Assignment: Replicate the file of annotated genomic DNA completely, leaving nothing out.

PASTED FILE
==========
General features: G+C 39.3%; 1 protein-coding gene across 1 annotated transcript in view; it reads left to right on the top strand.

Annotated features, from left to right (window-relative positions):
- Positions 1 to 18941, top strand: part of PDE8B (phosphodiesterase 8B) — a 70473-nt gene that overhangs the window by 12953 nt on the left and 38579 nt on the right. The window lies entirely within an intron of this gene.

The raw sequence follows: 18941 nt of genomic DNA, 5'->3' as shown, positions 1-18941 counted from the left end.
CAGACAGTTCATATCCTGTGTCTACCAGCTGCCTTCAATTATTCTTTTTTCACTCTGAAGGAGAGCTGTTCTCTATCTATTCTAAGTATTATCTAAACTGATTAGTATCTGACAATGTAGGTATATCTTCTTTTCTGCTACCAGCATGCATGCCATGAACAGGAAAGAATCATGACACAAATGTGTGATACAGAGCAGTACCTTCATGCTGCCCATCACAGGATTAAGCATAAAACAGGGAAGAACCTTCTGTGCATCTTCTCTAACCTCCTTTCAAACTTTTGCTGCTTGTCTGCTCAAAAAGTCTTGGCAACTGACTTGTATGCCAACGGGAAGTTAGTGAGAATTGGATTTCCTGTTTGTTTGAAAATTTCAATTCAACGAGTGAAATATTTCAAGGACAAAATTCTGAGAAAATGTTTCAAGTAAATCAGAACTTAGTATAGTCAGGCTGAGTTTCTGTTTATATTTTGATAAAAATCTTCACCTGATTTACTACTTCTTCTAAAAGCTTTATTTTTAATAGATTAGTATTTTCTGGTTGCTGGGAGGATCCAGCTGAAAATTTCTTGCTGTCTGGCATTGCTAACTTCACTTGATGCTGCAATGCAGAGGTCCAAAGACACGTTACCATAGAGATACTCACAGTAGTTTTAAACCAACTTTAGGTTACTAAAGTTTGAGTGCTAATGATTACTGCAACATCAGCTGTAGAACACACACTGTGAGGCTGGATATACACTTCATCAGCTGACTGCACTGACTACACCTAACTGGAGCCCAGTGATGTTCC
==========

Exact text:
General features: G+C 39.3%; 1 protein-coding gene across 1 annotated transcript in view; it reads left to right on the top strand.

Annotated features, from left to right (window-relative positions):
- Positions 1 to 18941, top strand: part of PDE8B (phosphodiesterase 8B) — a 70473-nt gene that overhangs the window by 12953 nt on the left and 38579 nt on the right. The window lies entirely within an intron of this gene.

The raw sequence follows: 18941 nt of genomic DNA, 5'->3' as shown, positions 1-18941 counted from the left end.
CAGACAGTTCATATCCTGTGTCTACCAGCTGCCTTCAATTATTCTTTTTTCACTCTGAAGGAGAGCTGTTCTCTATCTATTCTAAGTATTATCTAAACTGATTAGTATCTGACAATGTAGGTATATCTTCTTTTCTGCTACCAGCATGCATGCCATGAACAGGAAAGAATCATGACACAAATGTGTGATACAGAGCAGTACCTTCATGCTGCCCATCACAGGATTAAGCATAAAACAGGGAAGAACCTTCTGTGCATCTTCTCTAACCTCCTTTCAAACTTTTGCTGCTTGTCTGCTCAAAAAGTCTTGGCAACTGACTTGTATGCCAACGGGAAGTTAGTGAGAATTGGATTTCCTGTTTGTTTGAAAATTTCAATTCAACGAGTGAAATATTTCAAGGACAAAATTCTGAGAAAATGTTTCAAGTAAATCAGAACTTAGTATAGTCAGGCTGAGTTTCTGTTTATATTTTGATAAAAATCTTCACCTGATTTACTACTTCTTCTAAAAGCTTTATTTTTAATAGATTAGTATTTTCTGGTTGCTGGGAGGATCCAGCTGAAAATTTCTTGCTGTCTGGCATTGCTAACTTCACTTGATGCTGCAATGCAGAGGTCCAAAGACACGTTACCATAGAGATACTCACAGTAGTTTTAAACCAACTTTAGGTTACTAAAGTTTGAGTGCTAATGATTACTGCAACATCAGCTGTAGAACACACACTGTGAGGCTGGATATACACTTCATCAGCTGACTGCACTGACTACACCTAACTGGAGCCCAGTGATGTTCC